Tuesday, September 7, 2010

Voices of the Past video netcast interview on museums and social media

I am pleased to announce that the video netcast of the interview I gave Voices of the Past back in July has now been posted. Tune in to the program below to learn about ways museums can employ social media to expand their sphere of influence and engage new audiences.



A special note of thanks to Jeffery Guin, host of the Voices of the Past program for inviting me to participate, and to Bethany Frank for doing such a great job of leading me through the interview and sculpting it into a cohesive story with her thoughtful editing.

Friday, August 27, 2010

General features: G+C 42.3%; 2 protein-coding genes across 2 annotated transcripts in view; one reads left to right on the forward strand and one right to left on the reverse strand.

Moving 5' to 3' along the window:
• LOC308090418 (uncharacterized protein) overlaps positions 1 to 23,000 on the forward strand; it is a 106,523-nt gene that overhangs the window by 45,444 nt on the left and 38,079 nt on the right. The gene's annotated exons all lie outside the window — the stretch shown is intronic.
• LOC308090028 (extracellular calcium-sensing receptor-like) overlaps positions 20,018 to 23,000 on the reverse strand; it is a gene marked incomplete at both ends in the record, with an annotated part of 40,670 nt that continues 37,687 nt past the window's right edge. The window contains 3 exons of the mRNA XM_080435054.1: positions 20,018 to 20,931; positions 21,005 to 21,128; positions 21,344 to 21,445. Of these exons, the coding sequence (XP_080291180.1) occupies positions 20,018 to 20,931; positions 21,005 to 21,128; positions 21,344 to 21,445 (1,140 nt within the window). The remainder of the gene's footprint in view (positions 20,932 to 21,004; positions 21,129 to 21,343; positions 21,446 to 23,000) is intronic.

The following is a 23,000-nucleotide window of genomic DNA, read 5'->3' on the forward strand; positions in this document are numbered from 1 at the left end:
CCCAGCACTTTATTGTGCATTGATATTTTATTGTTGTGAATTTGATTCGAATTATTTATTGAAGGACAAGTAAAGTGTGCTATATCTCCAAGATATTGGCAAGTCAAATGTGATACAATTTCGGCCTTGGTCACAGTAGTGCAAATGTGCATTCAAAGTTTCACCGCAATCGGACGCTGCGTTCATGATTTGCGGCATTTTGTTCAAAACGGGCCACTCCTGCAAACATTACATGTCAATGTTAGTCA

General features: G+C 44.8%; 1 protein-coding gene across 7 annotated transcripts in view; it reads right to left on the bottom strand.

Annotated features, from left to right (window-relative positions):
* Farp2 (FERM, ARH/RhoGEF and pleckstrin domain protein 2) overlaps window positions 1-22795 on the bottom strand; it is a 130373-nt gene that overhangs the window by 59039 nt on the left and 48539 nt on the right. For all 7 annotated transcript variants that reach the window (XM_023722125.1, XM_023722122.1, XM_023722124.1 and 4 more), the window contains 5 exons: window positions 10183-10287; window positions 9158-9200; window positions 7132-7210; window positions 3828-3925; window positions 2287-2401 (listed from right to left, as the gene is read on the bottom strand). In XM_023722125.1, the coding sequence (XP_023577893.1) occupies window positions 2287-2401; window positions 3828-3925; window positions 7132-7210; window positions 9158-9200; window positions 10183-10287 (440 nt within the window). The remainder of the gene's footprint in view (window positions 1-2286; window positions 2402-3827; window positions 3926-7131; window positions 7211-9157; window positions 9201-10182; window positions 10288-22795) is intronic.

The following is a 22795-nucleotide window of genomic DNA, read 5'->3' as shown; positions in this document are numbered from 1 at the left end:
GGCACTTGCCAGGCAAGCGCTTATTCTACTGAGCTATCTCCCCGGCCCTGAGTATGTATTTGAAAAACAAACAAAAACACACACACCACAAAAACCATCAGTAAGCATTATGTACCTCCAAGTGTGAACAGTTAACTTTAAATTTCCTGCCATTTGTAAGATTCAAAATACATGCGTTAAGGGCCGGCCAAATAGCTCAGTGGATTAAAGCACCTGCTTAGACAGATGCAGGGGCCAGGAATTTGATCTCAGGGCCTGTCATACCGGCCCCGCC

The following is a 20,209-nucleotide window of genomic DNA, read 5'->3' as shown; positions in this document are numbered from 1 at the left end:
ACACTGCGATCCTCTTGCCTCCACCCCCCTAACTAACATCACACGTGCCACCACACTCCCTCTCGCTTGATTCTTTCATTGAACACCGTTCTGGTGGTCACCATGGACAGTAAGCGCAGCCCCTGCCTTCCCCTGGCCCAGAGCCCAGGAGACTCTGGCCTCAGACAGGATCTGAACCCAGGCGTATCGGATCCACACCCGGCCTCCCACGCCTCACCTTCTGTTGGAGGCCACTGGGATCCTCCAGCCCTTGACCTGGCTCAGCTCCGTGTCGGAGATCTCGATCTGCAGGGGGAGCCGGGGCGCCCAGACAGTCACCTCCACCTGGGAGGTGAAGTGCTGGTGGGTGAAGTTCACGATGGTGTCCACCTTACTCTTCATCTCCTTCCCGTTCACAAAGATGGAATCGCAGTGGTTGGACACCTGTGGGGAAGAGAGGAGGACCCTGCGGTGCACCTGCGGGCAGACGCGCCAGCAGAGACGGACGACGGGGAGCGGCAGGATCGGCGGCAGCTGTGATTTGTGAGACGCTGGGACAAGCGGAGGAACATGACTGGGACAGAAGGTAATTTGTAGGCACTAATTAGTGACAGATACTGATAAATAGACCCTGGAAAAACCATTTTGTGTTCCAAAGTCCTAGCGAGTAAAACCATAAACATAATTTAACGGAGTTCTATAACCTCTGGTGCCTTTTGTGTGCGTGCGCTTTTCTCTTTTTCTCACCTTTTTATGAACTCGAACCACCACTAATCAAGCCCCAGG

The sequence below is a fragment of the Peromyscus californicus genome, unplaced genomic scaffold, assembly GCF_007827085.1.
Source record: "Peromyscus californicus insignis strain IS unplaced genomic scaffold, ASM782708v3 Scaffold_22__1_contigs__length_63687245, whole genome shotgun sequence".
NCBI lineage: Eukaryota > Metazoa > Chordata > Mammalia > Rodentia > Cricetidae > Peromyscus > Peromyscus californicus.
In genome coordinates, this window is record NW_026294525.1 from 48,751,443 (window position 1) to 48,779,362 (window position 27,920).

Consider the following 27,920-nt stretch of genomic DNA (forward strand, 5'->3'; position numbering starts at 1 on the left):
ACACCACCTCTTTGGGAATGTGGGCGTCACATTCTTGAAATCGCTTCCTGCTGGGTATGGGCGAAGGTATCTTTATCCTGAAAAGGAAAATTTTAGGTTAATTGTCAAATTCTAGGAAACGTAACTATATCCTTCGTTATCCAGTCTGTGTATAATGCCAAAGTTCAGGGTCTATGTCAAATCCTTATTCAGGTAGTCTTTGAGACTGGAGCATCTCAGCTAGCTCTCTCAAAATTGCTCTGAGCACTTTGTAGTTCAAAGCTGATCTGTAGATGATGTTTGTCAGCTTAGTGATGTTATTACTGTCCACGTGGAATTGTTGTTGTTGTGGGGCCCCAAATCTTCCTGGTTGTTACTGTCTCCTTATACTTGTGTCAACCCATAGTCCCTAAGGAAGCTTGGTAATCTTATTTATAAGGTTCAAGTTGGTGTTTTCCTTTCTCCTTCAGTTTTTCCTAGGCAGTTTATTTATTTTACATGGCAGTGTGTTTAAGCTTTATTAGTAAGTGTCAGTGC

The Cleveland Museum of Art has chosen a new director

Click on the link below to read the article by The Plain Dealer's art critic, Steven Litt, detailing the Museum's choice to lead their institution through the completion of their ongoing expansion and renovation in 2013, and towards its centennial celebration in 2016.

David Franklin of the National Gallery of Canada named director of the Cleveland Museum of Art
Published: Thursday, August 26, 2010, 10:00 PM     Updated: Thursday, August 26, 2010, 10:11 PM

Wednesday, August 25, 2010

Keeping it real: observations from a kid-centered visit to the Natural History Museum

Outside with Charles Herndon' s Venus from the Ice Fields
I spent the better part of four hours today at the Cleveland Museum of Natural History with my two young daughters. After breakfast I let my not quite two year-old determine the day's adventure. Given a choice between the Zoo, the Cleveland Museum of Art, and CMNH, her answer was "dinosaurs," so off we went. As is often the case, I was struck by several things about the way my children explored, consumed, and internalized experiences, information, and exhibits during their visit.